As longwall mining at Deer Run Mine in Hillsboro passed under Route 185 this spring, highway travelers had a front-row seat to the subsidence left behind.
E&G Construction of Coffeen is not only the company that is tasked with mitigation of the subsidence of the road as mining occurs in real time, but also with repairing mining impacts on the land.
“I go back to the day I met Gerry Spinner, and he was a doubting Thomas,” coal company official Roger Dennison said of the public debate over a 2006 referendum that, if passed, would have prohibited longwall mining in Montgomery County. “Now I owe it all to him for coming up with the underground drainage system.”
With Route 185, though, E&G’s job has been to keep the highway passable–under Illinois Department of Transportation (IDOT) direction–until the state determines what final repairs need to be made.
“Now it’s like driving over 2,600 feet of railroad tracks,” Spinner said of the condition of the subsided part of Route 185.
Deer Run had been mining two shifts a day, from 7 a.m. to 11 p.m., until a rock collapse caused elevated carbon monoxide levels and a temporary shut-down. The mine finished passing under the highway just before that.
“About 10 days after the mine passes through, we’re seeing about 95 percent of the droppage,” Spinner said.
IDOT has set the rules for mitigation while the mine passes under the highway–including things like warning signs and speed limits–and is on the site four times a week. After the mine passes under the highway, IDOT will write the specs for fixing the road, the job will be put out for bids, and “the coal mine will be writing the check,” Spinner said.
In the years to come, as mining moves south while extracting coal from east-west panels, the longwall will pass under Route 185 two more full panels and two partial panels, all southeast of the present subsidence.
Although E&G work on land reclamation after subsidence has drawn attention from around the country and around the world, many land owners in the path of the mine are still apprehensive about planned subsidence and the reclamation process.
“IDNR (the Illinois Department of Natural Resources) has brought in people from other countries and other areas of this country who want to know what we’re doing that’s working.”
The “what we’re doing” is the underground drainage system idea that Spinner first suggested to the mine company during his “doubting Thomas” days. The principle is to repair subsidence-caused drainage problems not on a land-owner by land-owner case, but area-wide like in a drainage district.
“You’re dropping the most prime ground in the world,” Spinner said, looking at a detailed drainage map of the mining area. “How are you doing that? Some of this stuff doesn’t drain well now. If you drop it six and a half feet, that’s not going to improve it.”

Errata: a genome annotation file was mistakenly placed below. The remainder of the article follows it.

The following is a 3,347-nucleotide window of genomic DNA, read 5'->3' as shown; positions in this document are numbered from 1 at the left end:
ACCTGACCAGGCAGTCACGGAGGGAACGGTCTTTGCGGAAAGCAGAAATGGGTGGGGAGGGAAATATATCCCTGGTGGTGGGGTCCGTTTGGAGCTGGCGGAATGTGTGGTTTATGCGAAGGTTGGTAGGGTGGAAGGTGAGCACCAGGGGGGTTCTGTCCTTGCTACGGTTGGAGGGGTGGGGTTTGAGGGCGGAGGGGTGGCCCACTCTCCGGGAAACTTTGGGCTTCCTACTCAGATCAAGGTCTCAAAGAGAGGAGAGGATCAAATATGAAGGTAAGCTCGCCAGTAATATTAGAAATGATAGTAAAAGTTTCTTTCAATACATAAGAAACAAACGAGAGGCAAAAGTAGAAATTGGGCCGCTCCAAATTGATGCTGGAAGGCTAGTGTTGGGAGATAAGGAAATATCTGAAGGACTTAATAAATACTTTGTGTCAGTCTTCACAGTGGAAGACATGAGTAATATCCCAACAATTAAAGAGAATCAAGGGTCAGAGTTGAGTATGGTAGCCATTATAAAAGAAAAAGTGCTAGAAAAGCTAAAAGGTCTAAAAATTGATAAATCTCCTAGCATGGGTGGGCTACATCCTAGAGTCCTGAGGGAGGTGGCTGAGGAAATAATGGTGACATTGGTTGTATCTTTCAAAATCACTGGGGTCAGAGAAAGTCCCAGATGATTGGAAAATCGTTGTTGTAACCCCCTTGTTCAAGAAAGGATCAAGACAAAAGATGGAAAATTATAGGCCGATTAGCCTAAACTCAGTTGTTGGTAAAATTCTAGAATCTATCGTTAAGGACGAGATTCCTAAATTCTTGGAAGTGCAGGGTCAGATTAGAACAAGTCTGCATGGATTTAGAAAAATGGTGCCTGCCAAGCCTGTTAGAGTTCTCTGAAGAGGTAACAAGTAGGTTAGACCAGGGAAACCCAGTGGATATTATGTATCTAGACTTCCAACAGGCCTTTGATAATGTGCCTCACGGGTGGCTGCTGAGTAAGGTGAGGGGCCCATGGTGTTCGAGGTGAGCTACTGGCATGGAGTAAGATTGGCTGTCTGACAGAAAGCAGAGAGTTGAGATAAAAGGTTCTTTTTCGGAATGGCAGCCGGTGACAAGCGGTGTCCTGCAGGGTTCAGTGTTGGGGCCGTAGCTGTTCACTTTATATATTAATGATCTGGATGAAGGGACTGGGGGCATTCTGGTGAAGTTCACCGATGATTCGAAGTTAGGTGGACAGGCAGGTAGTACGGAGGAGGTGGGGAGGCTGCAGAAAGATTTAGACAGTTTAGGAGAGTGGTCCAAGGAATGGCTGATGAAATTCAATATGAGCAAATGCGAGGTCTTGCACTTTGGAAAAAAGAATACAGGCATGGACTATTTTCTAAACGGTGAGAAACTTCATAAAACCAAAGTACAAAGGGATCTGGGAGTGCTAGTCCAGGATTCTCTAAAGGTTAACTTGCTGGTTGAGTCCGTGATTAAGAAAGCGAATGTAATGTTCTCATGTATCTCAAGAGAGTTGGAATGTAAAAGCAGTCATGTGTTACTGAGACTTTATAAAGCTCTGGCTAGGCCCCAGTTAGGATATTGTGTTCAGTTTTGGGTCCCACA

Absent an area-wide approach, after subsidence a mine company would simply write out checks to land owners and leave them the responsibility of repairing drainage issues however they choose.
The problem with that, Spinner said, is “you can only drain ground as good as your neighbor will let you. If the option was to cut a ditch, and the lower farmer says, ‘hell no,’ then that doesn’t work.”
Spinner believes using underground tile systems to get water to streams not only improves drainage, but also water quality. He has consulted with the federal Natural Resources Conservation Service (NRCS), and listens to producers.
“I want to know where the worst part of his field is today, because that’s going to be the worst after subsidence.”
Federal law also has a say in the ultimate result of drainage. Water that is headed for a certain stream still has to end up there.
Spinner believes underground systems not only improve drainage without production-eating ditches, but by using upgrades such as in-line water level control boxes, a producer can better manage moisture and better manage nutrient run-off.
“I think I can improve drainage from before,” Spinner said. “If you can make something better without making it more costly, why not?”
Both E&G and the mine have financial incentives to produce results when it comes to subsidence repairs. The mine has to track farm yields over subsided ground and pay the difference if production is diminished–year after year, “so they want me to make sure it’s getting good yields,” Spinner said. “We look for ways to increase the yields.”
His financial incentive? “I’m hired one job at a time,” the contractor said. “They give me a purchase order, and if I don’t do a good job, I’m not hired for the next one.”
So far, so good. But Spinner still has to prove himself not only to the mine on each new job, but also to each land owner impacted by subsidence.
A crew of 12 works for Spinner at E&G, 11 of whom live in the Hillsboro School District.
“I’m lucky to have a bunch of local people who are making this work,” Spinner said.
Coal mined in Hillsboro is going to ADM in Decatur, Duke Energy in Indiana, to Baltimore, and outside of the country.